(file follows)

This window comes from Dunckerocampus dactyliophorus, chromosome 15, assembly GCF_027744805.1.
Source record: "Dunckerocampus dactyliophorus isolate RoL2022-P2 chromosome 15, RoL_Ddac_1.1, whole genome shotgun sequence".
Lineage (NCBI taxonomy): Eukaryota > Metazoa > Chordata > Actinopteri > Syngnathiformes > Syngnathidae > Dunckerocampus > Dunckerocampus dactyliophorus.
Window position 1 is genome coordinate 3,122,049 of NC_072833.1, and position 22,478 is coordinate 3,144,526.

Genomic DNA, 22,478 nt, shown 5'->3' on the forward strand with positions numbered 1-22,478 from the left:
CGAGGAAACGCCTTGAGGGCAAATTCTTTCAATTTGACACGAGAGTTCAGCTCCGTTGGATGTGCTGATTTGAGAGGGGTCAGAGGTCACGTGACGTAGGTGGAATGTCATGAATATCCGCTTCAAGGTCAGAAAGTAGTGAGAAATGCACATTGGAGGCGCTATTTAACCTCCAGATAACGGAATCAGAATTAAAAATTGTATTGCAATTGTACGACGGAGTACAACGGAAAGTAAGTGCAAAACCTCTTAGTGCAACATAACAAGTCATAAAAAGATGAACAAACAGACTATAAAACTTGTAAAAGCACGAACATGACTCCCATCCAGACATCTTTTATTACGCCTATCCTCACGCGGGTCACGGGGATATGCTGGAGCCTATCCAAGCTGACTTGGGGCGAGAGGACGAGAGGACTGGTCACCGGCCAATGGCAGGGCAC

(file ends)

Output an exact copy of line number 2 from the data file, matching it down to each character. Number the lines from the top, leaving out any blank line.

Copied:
Source record: "Dunckerocampus dactyliophorus isolate RoL2022-P2 chromosome 15, RoL_Ddac_1.1, whole genome shotgun sequence".